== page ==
Throughout the spring, Tedesco delivered packets to eight families who couldn’t go themselves and, “we all agreed that none of us liked it.” 

They experienced similar difficulties. One family gave up on packets completely, the mother telling Tedesco that her child wasn’t “learning anything in any way.” 

Another mother Tedesco dropped off packets to worked full-time and wasn’t able to help her kids work through their packets until she returned home from work at night. “And at that point, the boys were like, ‘We don’t want to do this,’ because they were out of their routine,” she said.

Beyond the physical packet challenges, Tedesco said, “unless you went in to your Microsoft Teams and actually did a live meeting with one of your teachers, there was no explaining how to do things,” which left her children confused on many assignments.

Teachers helped when they could, she said, but at a point, “we were all kinda like working with each other, trying to figure things out because none of us really knew.” 

‘Big, big question marks’

Experts who spoke with PublicSource said the district’s spending on packets is in line with the many schools who had to find creative ways to provide for all students, especially the most marginalized and under-resourced. 

Districts “without resources were the ones furthest behind,” when the pandemic struck, “so they had the largest expenditures to try and catch up, because they had no choice,” said Jay Himes, leadership adviser at PASBO. Until 2019, Himes spent 23 years as PASBO’s executive director.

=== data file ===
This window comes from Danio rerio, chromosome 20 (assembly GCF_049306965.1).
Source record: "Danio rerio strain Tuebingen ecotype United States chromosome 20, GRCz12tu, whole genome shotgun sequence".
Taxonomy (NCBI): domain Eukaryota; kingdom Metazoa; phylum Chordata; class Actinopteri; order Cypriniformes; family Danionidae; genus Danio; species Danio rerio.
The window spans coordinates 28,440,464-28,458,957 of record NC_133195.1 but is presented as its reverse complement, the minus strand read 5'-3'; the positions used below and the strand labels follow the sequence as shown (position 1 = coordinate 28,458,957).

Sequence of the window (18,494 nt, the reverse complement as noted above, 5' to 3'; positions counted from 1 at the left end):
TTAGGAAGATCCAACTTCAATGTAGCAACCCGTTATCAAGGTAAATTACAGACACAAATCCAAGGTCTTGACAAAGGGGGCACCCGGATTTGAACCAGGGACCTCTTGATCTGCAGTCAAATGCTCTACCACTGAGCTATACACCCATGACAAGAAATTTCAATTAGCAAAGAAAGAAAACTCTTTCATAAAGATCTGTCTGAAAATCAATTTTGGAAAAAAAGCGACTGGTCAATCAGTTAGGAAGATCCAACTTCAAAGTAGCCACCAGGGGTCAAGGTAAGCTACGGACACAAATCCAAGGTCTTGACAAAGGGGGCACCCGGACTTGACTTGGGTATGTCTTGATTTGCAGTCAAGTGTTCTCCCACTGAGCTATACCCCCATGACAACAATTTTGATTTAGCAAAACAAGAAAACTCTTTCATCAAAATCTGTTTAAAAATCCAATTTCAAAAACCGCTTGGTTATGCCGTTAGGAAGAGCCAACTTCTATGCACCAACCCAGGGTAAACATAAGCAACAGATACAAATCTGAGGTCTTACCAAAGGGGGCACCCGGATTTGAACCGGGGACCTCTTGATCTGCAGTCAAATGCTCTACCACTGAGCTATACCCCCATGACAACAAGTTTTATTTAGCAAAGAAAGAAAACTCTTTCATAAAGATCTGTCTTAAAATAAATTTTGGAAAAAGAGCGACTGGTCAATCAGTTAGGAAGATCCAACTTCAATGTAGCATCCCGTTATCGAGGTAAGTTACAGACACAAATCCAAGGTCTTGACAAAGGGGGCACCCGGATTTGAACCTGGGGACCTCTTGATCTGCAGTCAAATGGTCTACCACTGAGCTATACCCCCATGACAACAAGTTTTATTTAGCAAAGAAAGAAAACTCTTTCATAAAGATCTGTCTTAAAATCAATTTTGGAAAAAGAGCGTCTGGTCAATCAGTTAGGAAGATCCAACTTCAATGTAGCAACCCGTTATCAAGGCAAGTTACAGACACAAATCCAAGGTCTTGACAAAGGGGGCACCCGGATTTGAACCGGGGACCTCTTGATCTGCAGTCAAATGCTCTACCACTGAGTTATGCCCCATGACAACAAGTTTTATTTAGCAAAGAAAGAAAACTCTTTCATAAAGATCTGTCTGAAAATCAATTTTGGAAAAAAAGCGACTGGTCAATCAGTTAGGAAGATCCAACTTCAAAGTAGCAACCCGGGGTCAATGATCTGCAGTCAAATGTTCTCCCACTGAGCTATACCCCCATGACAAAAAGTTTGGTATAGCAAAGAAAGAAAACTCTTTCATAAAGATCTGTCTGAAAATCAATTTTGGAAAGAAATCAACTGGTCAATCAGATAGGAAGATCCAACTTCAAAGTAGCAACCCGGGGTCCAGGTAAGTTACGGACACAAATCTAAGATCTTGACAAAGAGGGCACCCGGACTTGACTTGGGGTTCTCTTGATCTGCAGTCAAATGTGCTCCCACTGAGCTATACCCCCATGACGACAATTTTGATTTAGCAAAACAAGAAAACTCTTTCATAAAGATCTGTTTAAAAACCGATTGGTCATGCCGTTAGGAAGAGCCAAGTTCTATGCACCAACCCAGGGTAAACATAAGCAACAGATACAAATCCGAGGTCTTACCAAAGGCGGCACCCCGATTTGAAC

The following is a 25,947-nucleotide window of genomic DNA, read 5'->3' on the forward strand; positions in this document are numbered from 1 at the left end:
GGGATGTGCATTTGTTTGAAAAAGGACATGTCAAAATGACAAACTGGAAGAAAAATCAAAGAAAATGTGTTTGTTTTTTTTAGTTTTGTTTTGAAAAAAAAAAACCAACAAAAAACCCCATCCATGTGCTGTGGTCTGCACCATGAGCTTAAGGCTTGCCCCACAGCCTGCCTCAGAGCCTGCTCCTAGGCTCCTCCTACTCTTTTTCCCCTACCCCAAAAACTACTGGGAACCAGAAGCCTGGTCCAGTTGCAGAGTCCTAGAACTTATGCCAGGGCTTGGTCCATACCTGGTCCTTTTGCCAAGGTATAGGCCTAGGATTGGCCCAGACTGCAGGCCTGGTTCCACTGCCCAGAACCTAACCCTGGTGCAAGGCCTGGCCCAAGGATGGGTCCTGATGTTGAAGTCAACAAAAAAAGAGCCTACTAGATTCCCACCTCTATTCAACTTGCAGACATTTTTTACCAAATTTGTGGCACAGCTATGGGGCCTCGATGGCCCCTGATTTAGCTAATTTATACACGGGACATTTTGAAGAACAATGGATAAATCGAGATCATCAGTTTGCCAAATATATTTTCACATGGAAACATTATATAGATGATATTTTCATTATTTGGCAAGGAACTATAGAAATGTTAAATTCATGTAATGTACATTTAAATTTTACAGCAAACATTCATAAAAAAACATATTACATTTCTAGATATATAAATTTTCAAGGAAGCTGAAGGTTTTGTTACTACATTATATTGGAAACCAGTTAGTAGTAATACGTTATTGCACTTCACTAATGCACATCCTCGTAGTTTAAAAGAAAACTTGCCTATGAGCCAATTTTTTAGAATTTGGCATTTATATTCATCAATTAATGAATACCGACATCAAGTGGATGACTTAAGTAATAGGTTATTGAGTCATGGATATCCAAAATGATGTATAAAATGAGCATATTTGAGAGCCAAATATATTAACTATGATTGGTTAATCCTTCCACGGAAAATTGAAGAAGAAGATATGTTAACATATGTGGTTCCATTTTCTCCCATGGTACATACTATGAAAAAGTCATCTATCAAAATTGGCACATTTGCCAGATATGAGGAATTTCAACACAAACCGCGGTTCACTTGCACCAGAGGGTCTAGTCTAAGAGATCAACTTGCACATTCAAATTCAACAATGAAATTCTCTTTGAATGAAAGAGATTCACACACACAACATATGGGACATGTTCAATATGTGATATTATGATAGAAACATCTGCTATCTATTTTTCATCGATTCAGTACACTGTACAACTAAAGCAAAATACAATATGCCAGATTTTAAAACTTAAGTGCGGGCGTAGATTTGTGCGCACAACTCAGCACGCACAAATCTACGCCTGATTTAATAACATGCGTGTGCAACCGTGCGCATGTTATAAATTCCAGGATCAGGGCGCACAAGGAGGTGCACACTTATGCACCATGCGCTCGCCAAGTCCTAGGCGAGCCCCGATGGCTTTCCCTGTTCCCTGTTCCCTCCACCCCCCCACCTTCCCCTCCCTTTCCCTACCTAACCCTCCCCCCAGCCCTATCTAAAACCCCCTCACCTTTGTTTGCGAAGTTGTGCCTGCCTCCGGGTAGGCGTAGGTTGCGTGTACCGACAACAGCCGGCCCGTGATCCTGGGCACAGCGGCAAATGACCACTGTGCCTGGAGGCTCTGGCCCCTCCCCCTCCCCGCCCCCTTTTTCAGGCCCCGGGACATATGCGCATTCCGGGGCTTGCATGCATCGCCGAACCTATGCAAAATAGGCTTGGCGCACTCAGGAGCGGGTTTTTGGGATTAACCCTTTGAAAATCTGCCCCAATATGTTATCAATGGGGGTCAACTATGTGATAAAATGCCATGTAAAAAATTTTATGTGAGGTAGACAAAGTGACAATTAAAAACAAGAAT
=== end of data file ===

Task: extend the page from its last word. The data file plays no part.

“The technology field is one in which people had to scramble to try and get up to speed in a big hurry because of the dilemma of their school finance picture…” Himes went on, “It was a massive scramble.” 

For schools, this unique moment is “fraught with big, big question marks,” with answers that will only come in time, Himes said. We won’t know the immediate effects, he said for example, of transportation costs or the growth of tuition payments.

A person walks past the Pittsburgh Science and Technology Academy in Oakland. (Photo by Ryan Loew/PublicSource)

Contributing to financial uncertainty and strain, school districts “have no relief on charter tuition costs and special education required services, and those mandated costs will continue to increase regardless of the economic downturn,” according to PASBO.

Past crises have often shaped and reshaped school systems. Himes said PASBO looked to the Great Recession as a North Star or guide, “for what happens to school budgets when you have a national economic calamity.” 

“The difference, when we did look at it,” Himes said, “the Great Recession was sort of this slow and dreadful pain over a period of time. [COVID-19] was everything all at once. But we knew the effects would be the same,” including the effect wages and unemployment would have on property taxes. 

Federal funds this year, “help us out significantly and maybe make up for any losses in either property taxes or income taxes as a result of the economic situation, and make up for any of the additional expenses they may have” Himes said.  “But when the plug gets pulled on the federal dollars and we have a continued decline in our local revenues, we have a big hole to fill for the next budget.”

TyLisa C. Johnson covers education for PublicSource. She can be reached at tylisa@publicsource.org.

This story was fact-checked by Mitra Nourbakhsh.